Exactly a year ago, the World Health Organization formally named COVID-19 a pandemic. Since then, the virus has swept across the world, leaving over 100 million cases and 2.5 million reported deaths in its wake.
In almost every country, the pandemic has forced trade-offs between containing the virus and managing the economic and food security challenges arising from the containment measures. Agricultural and food markets have been hurt by restricting the movement of people involved in the production and transport of goods and there have been major shifts in food demand due to income losses and the closing of restaurants, hotels and schools. Export restrictions imposed by some countries have interrupted trade in staple foods, such as wheat and rice.
COVID-19 mitigation measures have also had a significant effect on food loss and waste. Blocked transport routes have caused major losses, particularly of perishable agricultural goods, such as fruits and vegetables, fish, meat and dairy products. According to the Food and Agriculture Organization of the United Nations, the pandemic has changed consumption patterns as many consumers in low-income countries choose to purchase only staple carbohydrates and foods with a long shelf-life, with the result that perishable food goes to waste in markets. In some countries, fewer consumers are shopping in local markets due to physical distancing measures, further increasing food waste and reducing incomes for traders. In rural areas, this particularly affects women, who tend to be responsible for local sales.
COVID-19 has jeopardized agricultural value chains and has revealed significant cracks in our food systems. However, postharvest food losses are nothing new. In Nigeria, for example, it is estimated that up to 40-50 percent of fresh fruits and vegetables are lost during crating, transportation, storage and processing. Such losses are highly significant in a world where, even before COVID-19, 690 million people went hungry and 3 billion could not afford healthy diets. Food loss also has meaningful consequences for health, livelihoods and local economies. According to APHLIS, maize postharvest losses in Ethiopia in 2019 were equivalent to the annual protein requirements of 25 million children under five years old, and the carbohydrate requirements of 7 million women of childbearing age. Over 1.2 million tonnes of maize were lost in Ethiopia in 2019, causing a financial loss of approximately USD 400 million.
The post-pandemic recovery presents us with a massive opportunity to reconstruct value chains that are sustainable and do not tolerate food loss and waste.
The post-pandemic recovery presents us with a massive opportunity to reconstruct value chains that are sustainable and do not tolerate food loss and waste. This includes addressing postharvest losses at various stages along the value chain. Farmers and breeders can develop crop varieties that have longer shelf-lives while retaining their nutritious qualities, and the taste, texture desired by local consumers. Steps can be taken to improve handling, packaging and storage technologies. Awareness can be raised around these technologies and farmers can be trained in their use. Efforts can be made to link farmers to the right markets and transport infrastructure can be made stronger. However, a critical starting point is knowing when, where, why and how much crop loss is occurring. This is where APHLIS comes in.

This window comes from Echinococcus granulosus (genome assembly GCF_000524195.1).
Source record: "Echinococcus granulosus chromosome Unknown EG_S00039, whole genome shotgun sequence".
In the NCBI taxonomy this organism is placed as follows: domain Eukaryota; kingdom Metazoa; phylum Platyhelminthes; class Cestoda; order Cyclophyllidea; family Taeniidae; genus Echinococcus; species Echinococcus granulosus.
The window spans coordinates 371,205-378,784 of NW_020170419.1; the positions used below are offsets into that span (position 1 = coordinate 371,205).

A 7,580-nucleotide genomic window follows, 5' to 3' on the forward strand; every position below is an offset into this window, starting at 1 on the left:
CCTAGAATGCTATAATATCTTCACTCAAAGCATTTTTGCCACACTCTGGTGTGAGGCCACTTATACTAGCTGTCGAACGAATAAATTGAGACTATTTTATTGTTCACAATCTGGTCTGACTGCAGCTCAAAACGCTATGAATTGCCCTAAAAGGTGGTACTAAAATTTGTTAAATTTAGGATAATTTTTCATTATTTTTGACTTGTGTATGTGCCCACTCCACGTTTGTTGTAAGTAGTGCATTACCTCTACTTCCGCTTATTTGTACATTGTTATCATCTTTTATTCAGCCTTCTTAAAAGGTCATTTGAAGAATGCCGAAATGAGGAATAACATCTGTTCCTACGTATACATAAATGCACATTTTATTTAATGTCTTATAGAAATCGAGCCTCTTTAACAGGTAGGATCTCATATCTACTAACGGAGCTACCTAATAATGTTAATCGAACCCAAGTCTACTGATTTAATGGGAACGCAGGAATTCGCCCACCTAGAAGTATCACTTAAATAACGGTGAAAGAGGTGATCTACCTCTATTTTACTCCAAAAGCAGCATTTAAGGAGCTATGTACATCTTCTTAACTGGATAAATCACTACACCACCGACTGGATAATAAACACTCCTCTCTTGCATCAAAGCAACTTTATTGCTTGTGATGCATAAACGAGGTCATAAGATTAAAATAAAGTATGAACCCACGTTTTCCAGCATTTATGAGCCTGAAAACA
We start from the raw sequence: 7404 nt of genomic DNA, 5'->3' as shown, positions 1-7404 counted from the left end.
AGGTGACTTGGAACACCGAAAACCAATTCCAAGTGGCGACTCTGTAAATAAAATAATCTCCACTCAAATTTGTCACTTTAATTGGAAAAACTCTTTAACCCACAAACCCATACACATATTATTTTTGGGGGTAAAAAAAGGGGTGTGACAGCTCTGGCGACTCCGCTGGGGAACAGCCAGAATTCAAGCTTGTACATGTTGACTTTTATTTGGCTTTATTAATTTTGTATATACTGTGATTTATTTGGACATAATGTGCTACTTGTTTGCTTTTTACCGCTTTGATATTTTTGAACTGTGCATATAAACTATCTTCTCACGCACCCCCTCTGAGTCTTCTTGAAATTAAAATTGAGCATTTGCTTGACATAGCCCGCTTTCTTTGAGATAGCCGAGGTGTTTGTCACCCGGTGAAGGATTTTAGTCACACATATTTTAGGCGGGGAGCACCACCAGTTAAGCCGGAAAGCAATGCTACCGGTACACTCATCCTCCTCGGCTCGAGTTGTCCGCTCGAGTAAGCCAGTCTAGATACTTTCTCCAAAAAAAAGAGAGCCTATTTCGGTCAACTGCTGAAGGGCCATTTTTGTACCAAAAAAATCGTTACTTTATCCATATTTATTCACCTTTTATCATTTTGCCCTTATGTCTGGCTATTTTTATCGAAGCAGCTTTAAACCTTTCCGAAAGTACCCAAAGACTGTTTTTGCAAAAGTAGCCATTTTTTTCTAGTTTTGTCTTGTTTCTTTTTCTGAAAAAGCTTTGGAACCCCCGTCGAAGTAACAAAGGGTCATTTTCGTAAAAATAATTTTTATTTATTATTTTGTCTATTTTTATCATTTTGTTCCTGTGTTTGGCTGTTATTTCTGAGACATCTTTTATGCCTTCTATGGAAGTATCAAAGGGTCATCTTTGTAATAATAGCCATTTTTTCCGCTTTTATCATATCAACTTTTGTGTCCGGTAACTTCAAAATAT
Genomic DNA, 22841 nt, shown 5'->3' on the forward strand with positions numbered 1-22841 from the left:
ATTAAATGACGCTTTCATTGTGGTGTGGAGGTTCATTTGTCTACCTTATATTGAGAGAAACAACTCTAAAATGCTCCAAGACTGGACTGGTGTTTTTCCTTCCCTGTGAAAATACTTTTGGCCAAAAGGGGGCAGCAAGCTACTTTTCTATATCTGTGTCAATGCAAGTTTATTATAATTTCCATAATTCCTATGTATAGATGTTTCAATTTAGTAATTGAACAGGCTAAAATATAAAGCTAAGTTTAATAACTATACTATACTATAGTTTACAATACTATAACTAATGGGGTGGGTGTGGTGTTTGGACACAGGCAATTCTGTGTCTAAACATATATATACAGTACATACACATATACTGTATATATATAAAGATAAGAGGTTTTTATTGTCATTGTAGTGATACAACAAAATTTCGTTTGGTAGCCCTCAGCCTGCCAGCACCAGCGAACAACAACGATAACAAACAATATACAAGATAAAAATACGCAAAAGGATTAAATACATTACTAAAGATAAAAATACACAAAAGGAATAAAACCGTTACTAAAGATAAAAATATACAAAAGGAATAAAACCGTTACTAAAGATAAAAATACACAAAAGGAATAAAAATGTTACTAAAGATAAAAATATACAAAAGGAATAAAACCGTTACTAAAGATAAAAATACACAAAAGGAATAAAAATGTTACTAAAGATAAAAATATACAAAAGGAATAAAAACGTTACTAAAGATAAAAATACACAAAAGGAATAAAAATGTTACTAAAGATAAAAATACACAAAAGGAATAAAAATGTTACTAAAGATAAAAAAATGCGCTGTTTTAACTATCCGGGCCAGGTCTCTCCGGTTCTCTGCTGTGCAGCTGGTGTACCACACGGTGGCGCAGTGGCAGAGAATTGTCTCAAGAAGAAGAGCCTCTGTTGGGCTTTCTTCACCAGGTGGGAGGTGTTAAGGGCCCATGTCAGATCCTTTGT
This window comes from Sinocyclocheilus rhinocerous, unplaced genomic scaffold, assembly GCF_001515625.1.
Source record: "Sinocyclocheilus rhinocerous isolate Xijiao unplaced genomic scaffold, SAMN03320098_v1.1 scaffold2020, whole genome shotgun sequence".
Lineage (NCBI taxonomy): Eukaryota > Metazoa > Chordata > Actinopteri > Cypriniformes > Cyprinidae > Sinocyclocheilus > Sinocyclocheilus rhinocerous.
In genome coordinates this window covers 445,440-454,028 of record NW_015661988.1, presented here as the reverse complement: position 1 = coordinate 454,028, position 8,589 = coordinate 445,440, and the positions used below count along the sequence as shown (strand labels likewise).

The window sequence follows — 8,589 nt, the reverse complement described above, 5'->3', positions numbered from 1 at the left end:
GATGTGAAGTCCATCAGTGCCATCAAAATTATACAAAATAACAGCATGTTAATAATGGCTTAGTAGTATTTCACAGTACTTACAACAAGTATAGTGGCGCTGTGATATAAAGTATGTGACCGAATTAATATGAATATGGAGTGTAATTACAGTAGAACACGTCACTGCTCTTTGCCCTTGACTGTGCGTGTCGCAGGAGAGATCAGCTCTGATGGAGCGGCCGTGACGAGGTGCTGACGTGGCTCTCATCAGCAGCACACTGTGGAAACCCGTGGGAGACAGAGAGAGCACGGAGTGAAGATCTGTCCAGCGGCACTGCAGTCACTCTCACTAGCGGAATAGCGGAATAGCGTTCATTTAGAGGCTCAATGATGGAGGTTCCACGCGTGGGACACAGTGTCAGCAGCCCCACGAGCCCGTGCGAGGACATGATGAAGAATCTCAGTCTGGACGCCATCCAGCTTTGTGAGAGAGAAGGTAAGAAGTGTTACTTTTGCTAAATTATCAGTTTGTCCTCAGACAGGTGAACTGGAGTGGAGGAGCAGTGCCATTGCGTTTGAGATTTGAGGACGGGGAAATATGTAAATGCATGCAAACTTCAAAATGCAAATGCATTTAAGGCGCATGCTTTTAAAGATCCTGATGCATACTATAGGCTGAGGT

The African Postharvest Losses Information Service – APHLIS – provides policymakers and scientists with rigorous estimates of postharvest loss in Africa – including the nutritional and financial dimensions of loss. Understanding the magnitude of postharvest loss, the point in the value chain where loss occurs, and its causes and impacts helps decision-makers formulate effective policies and invest in successful loss programmes. It also helps investors to evaluate the impact of their efforts to mitigate postharvest loss.
Even before the pandemic, approximately one-third of all food produced in the world was lost or wasted, with significant implications for human livelihoods and well-being, the global economy, and the environment. Over the past year, we have watched our food systems struggle to respond to the pandemic as food loss and waste increased sharply for some crops. Building a more resilient food system that can weather future shocks in the supply chain will require creative responses from governments, food companies, tech leaders and others. APHLIS can help ensure that such responses are built on solid scientific ground.
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This side event is open to all AAPHCE participants. Introduction Substantial crop losses occur at various stages along the postharvest value chain. The African Union’s Malabo Declarat... Read more ›
Exactly a year ago, the World Health Organization formally named COVID-19 a pandemic. Since then, the virus has swept across the world, leaving over 100 million cases and 2.5 million reported deaths... Read more ›
(financial values updated 29 July 2022 according to updated price data) Postharvest losses are widely understood to have serious financial consequences for farmers. Such losses waste not onl... Read more ›
(updated on 20 March 2020 and 25 February 2021) Postharvest losses do not only squander food, and the land, water, labour and other inputs used to grow crops. A new APHLIS tool reveals the... Read more ›
Food loss includes the physical loss of food as well as quality losses that can diminish the economic value of a crop, or make it unsuitable for human consumption. Food waste, by contrast, refers to... Read more ›
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